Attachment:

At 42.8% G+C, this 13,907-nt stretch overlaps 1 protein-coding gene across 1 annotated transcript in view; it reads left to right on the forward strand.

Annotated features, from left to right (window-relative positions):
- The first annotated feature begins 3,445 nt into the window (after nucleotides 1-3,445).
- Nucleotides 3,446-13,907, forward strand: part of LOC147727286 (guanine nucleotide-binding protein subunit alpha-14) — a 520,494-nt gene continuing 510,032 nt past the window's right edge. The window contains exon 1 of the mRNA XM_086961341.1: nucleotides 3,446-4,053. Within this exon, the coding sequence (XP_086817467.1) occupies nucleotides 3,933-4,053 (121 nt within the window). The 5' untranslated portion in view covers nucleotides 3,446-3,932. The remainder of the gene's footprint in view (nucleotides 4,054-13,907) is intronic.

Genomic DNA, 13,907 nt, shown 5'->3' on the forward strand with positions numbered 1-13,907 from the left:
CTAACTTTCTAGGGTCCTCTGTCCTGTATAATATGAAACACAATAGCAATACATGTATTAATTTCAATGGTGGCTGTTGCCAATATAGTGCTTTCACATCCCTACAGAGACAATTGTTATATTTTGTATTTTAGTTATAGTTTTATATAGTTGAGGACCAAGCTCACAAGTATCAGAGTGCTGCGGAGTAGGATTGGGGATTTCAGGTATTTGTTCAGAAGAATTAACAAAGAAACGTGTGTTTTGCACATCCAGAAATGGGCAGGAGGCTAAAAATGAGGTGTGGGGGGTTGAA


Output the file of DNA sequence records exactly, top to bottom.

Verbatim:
At 42.8% G+C, this 13,907-nt stretch overlaps 1 protein-coding gene across 1 annotated transcript in view; it reads left to right on the forward strand.

Annotated features, from left to right (window-relative positions):
- The first annotated feature begins 3,445 nt into the window (after nucleotides 1-3,445).
- Nucleotides 3,446-13,907, forward strand: part of LOC147727286 (guanine nucleotide-binding protein subunit alpha-14) — a 520,494-nt gene continuing 510,032 nt past the window's right edge. The window contains exon 1 of the mRNA XM_086961341.1: nucleotides 3,446-4,053. Within this exon, the coding sequence (XP_086817467.1) occupies nucleotides 3,933-4,053 (121 nt within the window). The 5' untranslated portion in view covers nucleotides 3,446-3,932. The remainder of the gene's footprint in view (nucleotides 4,054-13,907) is intronic.

Genomic DNA, 13,907 nt, shown 5'->3' on the forward strand with positions numbered 1-13,907 from the left:
CTAACTTTCTAGGGTCCTCTGTCCTGTATAATATGAAACACAATAGCAATACATGTATTAATTTCAATGGTGGCTGTTGCCAATATAGTGCTTTCACATCCCTACAGAGACAATTGTTATATTTTGTATTTTAGTTATAGTTTTATATAGTTGAGGACCAAGCTCACAAGTATCAGAGTGCTGCGGAGTAGGATTGGGGATTTCAGGTATTTGTTCAGAAGAATTAACAAAGAAACGTGTGTTTTGCACATCCAGAAATGGGCAGGAGGCTAAAAATGAGGTGTGGGGGGTTGAA